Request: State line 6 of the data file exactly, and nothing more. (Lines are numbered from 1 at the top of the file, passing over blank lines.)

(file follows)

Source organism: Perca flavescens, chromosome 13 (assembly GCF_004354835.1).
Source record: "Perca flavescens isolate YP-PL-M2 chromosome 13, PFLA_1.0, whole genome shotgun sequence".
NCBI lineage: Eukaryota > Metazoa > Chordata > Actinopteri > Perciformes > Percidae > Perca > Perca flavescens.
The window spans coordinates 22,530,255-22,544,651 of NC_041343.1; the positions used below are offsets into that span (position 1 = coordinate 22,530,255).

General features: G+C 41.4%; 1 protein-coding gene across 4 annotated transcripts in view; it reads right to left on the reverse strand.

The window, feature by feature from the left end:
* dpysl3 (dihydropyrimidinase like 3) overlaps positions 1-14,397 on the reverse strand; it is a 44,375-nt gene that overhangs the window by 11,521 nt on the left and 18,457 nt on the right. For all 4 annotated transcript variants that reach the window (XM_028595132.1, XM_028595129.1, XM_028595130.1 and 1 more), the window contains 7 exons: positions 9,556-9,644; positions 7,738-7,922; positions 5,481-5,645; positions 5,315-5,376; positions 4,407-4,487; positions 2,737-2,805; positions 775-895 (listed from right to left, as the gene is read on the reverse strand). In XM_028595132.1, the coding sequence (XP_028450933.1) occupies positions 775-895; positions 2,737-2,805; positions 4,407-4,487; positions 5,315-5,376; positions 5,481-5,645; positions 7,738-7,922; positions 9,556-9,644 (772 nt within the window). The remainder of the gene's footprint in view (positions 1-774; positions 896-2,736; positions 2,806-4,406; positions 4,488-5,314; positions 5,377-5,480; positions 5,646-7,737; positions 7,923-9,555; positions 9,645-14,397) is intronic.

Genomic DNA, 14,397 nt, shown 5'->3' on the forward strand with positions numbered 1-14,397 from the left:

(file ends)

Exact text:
The window, feature by feature from the left end: